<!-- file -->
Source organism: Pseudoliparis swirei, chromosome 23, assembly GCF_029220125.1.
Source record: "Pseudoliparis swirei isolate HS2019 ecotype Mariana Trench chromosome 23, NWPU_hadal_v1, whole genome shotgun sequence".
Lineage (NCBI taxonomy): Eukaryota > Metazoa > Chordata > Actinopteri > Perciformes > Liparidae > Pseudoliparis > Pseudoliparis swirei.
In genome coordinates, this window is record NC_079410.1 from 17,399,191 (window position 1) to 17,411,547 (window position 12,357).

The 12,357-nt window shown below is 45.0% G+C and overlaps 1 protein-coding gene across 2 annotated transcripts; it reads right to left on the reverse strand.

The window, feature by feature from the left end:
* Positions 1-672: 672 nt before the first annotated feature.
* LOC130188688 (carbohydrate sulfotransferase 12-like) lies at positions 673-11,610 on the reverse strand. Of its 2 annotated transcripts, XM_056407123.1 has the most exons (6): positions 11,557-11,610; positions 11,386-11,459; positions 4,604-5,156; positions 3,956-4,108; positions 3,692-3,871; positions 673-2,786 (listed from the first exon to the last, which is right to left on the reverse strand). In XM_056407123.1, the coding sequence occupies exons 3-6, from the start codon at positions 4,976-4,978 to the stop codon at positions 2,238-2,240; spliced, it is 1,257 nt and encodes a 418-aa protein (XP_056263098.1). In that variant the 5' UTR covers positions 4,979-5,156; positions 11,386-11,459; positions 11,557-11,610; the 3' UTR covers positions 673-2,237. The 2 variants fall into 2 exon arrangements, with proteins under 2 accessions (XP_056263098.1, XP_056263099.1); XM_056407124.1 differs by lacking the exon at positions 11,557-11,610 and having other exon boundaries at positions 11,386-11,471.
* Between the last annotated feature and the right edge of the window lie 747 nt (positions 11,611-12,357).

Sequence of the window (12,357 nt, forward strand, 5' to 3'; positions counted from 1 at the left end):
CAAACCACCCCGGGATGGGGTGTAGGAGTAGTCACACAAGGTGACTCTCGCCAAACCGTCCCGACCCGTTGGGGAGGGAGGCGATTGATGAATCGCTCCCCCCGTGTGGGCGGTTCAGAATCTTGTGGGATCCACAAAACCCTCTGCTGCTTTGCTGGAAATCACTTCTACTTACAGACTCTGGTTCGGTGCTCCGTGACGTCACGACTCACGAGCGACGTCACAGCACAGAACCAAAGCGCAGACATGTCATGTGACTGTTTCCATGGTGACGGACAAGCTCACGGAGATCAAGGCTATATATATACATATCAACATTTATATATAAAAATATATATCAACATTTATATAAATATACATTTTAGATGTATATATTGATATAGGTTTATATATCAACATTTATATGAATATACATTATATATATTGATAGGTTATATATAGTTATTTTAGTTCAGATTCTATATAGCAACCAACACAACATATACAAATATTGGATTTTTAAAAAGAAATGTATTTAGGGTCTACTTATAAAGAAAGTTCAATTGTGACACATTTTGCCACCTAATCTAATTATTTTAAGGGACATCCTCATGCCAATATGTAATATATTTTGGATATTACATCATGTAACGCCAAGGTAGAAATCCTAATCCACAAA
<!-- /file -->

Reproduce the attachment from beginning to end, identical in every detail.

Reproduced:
Source organism: Pseudoliparis swirei, chromosome 23, assembly GCF_029220125.1.
Source record: "Pseudoliparis swirei isolate HS2019 ecotype Mariana Trench chromosome 23, NWPU_hadal_v1, whole genome shotgun sequence".
Lineage (NCBI taxonomy): Eukaryota > Metazoa > Chordata > Actinopteri > Perciformes > Liparidae > Pseudoliparis > Pseudoliparis swirei.
In genome coordinates, this window is record NC_079410.1 from 17,399,191 (window position 1) to 17,411,547 (window position 12,357).

The 12,357-nt window shown below is 45.0% G+C and overlaps 1 protein-coding gene across 2 annotated transcripts; it reads right to left on the reverse strand.

The window, feature by feature from the left end:
* Positions 1-672: 672 nt before the first annotated feature.
* LOC130188688 (carbohydrate sulfotransferase 12-like) lies at positions 673-11,610 on the reverse strand. Of its 2 annotated transcripts, XM_056407123.1 has the most exons (6): positions 11,557-11,610; positions 11,386-11,459; positions 4,604-5,156; positions 3,956-4,108; positions 3,692-3,871; positions 673-2,786 (listed from the first exon to the last, which is right to left on the reverse strand). In XM_056407123.1, the coding sequence occupies exons 3-6, from the start codon at positions 4,976-4,978 to the stop codon at positions 2,238-2,240; spliced, it is 1,257 nt and encodes a 418-aa protein (XP_056263098.1). In that variant the 5' UTR covers positions 4,979-5,156; positions 11,386-11,459; positions 11,557-11,610; the 3' UTR covers positions 673-2,237. The 2 variants fall into 2 exon arrangements, with proteins under 2 accessions (XP_056263098.1, XP_056263099.1); XM_056407124.1 differs by lacking the exon at positions 11,557-11,610 and having other exon boundaries at positions 11,386-11,471.
* Between the last annotated feature and the right edge of the window lie 747 nt (positions 11,611-12,357).

Sequence of the window (12,357 nt, forward strand, 5' to 3'; positions counted from 1 at the left end):
CAAACCACCCCGGGATGGGGTGTAGGAGTAGTCACACAAGGTGACTCTCGCCAAACCGTCCCGACCCGTTGGGGAGGGAGGCGATTGATGAATCGCTCCCCCCGTGTGGGCGGTTCAGAATCTTGTGGGATCCACAAAACCCTCTGCTGCTTTGCTGGAAATCACTTCTACTTACAGACTCTGGTTCGGTGCTCCGTGACGTCACGACTCACGAGCGACGTCACAGCACAGAACCAAAGCGCAGACATGTCATGTGACTGTTTCCATGGTGACGGACAAGCTCACGGAGATCAAGGCTATATATATACATATCAACATTTATATATAAAAATATATATCAACATTTATATAAATATACATTTTAGATGTATATATTGATATAGGTTTATATATCAACATTTATATGAATATACATTATATATATTGATAGGTTATATATAGTTATTTTAGTTCAGATTCTATATAGCAACCAACACAACATATACAAATATTGGATTTTTAAAAAGAAATGTATTTAGGGTCTACTTATAAAGAAAGTTCAATTGTGACACATTTTGCCACCTAATCTAATTATTTTAAGGGACATCCTCATGCCAATATGTAATATATTTTGGATATTACATCATGTAACGCCAAGGTAGAAATCCTAATCCACAAA